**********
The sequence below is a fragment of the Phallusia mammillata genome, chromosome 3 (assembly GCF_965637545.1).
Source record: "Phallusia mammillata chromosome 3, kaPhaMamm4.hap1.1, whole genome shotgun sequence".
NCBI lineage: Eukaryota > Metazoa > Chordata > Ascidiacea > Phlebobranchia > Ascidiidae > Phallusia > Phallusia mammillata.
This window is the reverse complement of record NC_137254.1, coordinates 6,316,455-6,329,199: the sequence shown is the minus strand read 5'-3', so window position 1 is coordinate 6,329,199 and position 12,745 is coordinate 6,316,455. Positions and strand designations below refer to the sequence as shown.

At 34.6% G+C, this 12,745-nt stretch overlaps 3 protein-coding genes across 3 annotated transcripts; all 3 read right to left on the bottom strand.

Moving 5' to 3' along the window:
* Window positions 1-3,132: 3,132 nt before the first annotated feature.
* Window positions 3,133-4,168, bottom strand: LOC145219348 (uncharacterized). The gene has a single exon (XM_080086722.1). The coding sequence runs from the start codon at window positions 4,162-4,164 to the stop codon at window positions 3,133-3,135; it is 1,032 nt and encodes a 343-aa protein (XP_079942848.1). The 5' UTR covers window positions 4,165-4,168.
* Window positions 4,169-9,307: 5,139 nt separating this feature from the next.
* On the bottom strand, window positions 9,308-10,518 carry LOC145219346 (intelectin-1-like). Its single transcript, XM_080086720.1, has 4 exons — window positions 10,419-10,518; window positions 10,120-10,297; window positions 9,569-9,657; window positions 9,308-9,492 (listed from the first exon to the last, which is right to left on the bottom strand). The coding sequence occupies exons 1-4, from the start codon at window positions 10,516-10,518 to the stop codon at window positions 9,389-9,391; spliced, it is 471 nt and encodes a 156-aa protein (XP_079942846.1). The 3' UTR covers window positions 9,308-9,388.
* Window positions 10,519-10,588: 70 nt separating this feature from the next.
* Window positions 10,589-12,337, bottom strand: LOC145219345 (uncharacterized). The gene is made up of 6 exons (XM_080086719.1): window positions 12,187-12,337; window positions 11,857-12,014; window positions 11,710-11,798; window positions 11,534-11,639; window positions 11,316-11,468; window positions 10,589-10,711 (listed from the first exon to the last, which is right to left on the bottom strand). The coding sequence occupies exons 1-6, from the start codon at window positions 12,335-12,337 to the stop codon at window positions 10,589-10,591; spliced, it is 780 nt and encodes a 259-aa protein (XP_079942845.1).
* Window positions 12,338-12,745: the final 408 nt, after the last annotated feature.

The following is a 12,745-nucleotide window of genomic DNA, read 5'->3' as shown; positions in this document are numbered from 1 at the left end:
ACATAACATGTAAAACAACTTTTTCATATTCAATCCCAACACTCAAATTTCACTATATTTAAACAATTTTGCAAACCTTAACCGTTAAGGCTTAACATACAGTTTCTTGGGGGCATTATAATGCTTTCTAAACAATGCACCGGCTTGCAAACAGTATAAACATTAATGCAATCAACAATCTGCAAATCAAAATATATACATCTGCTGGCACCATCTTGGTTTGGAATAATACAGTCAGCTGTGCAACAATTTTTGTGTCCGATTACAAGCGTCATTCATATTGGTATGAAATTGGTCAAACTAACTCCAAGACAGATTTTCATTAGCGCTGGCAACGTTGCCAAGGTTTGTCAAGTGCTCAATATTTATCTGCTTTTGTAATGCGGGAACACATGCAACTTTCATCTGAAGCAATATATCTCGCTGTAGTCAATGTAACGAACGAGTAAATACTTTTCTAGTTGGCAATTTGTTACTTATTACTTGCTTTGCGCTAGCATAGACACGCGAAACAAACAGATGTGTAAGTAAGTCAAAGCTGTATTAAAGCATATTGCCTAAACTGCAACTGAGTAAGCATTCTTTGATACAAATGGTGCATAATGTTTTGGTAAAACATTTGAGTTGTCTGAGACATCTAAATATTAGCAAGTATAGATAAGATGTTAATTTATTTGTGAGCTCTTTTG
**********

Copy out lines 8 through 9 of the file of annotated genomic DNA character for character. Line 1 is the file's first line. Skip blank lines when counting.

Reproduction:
* Window positions 3,133-4,168, bottom strand: LOC145219348 (uncharacterized). The gene has a single exon (XM_080086722.1). The coding sequence runs from the start codon at window positions 4,162-4,164 to the stop codon at window positions 3,133-3,135; it is 1,032 nt and encodes a 343-aa protein (XP_079942848.1). The 5' UTR covers window positions 4,165-4,168.
* Window positions 4,169-9,307: 5,139 nt separating this feature from the next.